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Faster than the speed of light? Guest physicist presents international neutrino research


BLACKSBURG, Va., Sept. 30, 2011 – A physicist from the underground Gran Sasso laboratory in Italy presented recent findings of research to measure the speed of neutrinos to a packed house at the Holzman Alumni Center Auditorium at Virginia Tech Monday night. 

Yves Declais, part of the international research team, described how the group, known as OPERA, for Oscillation Project with Emulsion-Tracking Apparatus conducted the experiment and the initial results, which captured worldwide attention last week. Declais served as former spokesperson for the project.

The conference was sponsored by the Department of Physics in the College of Science and was organized by Continuing and Professional Education.

According to Declais, neutrinos that were created in a lab outside Geneva traveled to Gran Sasso, a distance of about 450 miles, about 60 nanoseconds faster than it would take a light beam. That amounts to a speed greater than light by about 0.0025 percent.

Many scientists, including some in the audience at Monday night’s lecture, questioned the methodology in the experiment and the large room for error in the results. The OPERA group decided to make these shocking findings public in order to have them scrutinized by other researchers.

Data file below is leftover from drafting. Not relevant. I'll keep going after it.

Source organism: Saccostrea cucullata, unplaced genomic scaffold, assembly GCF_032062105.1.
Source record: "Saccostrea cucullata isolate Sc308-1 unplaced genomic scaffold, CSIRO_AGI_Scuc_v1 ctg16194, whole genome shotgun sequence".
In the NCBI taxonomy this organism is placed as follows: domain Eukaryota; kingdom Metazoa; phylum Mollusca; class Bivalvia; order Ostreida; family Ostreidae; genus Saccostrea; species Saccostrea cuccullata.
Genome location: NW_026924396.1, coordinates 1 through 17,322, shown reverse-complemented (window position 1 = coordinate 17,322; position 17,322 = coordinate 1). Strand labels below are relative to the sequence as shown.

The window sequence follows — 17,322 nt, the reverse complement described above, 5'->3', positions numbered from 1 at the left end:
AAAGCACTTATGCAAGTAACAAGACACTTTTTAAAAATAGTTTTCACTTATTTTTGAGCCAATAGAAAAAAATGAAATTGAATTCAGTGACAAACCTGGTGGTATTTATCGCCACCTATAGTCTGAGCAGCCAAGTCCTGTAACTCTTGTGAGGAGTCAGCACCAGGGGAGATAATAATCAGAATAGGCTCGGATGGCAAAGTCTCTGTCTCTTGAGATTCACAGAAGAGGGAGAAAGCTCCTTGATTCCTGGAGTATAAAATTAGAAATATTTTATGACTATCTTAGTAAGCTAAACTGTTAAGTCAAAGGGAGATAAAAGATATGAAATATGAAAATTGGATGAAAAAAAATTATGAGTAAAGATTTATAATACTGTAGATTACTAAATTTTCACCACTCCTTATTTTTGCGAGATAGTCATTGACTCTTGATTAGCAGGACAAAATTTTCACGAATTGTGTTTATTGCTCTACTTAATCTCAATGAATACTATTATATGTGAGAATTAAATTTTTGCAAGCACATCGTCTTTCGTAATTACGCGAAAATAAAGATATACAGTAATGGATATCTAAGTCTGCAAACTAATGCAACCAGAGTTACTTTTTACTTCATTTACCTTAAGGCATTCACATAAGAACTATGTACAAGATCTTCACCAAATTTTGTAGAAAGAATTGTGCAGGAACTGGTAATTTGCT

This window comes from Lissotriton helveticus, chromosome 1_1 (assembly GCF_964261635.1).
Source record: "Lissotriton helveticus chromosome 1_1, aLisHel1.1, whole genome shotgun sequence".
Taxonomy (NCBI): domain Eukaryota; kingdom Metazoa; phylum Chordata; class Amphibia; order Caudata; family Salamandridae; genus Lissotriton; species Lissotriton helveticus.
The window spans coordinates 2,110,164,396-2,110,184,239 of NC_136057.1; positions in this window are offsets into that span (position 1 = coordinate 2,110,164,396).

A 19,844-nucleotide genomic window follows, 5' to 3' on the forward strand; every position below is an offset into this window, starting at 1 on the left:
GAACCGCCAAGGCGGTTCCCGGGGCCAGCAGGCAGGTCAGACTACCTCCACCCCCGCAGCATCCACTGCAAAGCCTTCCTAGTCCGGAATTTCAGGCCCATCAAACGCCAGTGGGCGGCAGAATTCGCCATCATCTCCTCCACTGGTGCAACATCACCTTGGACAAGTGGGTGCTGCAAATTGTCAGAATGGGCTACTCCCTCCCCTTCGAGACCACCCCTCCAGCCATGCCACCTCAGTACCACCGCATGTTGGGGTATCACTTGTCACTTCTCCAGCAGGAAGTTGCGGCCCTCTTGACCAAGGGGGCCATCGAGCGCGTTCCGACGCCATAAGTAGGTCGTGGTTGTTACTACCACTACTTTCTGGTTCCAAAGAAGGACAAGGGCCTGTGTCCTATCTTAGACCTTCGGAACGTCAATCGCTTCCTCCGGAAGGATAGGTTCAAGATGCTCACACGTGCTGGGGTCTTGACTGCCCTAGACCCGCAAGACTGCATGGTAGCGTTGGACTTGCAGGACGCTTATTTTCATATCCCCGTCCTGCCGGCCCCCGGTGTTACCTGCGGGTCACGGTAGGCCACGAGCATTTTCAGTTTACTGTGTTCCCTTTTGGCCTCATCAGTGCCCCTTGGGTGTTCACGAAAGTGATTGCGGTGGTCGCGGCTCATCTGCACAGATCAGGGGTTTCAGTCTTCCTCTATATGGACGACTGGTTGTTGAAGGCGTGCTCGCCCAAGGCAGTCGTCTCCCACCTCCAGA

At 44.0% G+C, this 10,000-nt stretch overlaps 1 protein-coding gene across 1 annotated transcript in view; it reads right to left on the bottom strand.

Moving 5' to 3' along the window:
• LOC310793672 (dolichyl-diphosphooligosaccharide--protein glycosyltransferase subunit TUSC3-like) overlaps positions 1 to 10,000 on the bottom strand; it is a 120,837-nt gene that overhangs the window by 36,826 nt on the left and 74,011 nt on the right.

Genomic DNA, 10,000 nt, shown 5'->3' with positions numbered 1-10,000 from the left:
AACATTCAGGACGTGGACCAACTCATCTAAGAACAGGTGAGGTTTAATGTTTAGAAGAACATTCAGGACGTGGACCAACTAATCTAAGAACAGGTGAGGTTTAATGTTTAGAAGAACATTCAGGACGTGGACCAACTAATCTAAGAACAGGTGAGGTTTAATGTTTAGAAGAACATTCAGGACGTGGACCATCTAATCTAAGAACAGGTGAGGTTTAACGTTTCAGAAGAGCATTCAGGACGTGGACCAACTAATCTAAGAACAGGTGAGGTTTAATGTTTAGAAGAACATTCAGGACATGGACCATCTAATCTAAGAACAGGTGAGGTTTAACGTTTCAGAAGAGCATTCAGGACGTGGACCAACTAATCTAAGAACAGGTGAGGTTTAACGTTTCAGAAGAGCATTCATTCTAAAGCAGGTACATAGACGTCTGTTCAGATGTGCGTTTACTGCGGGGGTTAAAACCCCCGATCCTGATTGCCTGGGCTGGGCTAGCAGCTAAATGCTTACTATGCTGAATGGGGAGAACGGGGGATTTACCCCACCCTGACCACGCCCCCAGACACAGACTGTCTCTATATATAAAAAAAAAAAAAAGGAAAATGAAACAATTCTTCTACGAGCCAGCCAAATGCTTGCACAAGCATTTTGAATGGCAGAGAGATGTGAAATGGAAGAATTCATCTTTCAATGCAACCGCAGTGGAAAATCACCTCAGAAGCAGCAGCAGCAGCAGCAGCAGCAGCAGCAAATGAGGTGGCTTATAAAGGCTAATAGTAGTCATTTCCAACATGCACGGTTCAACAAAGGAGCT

Neutrinos are illusive, elementary particles that are extremely difficult to detect. They come in three “varieties” and can morph from one type to another as they travel through space This phenomenon is known as oscillation. The main focus of the OPERA experiment is to test neutrino oscillations

“Neutrinos are the least well-known of all elementary particles and therefore still good for a number of surprises,” said Patrick Huber, assistant professor of physics. “Are they really traveling faster than the speed of light? I don’t know. The analysis is quite technical, and the result depends on getting each minute detail right. Only more experimentation can settle this question.”

Virginia Tech is rapidly making a name for itself as an international player in the field of neutrinos. The university’s Center for Neutrino Physics opened this year. Monday’s presentation was part of a three-day neutrino conference sponsored by the center, which drew attendees from around the world. It was also the first official conference held in the United States since the findings were released.

The College of Science at Virginia Tech gives students a comprehensive foundation in the scientific method. Outstanding faculty members teach courses and conduct research in biological sciences, chemistry, economics, geosciences, mathematics, physics, psychology, and statistics. The college offers programs in cutting-edge areas including, among others, those in energy and the environment, developmental science across the lifespan, infectious diseases, computational science, nanoscience, and neuroscience. The College of Science is dedicated to fostering a research-intensive environment that promotes scientific inquiry and outreach.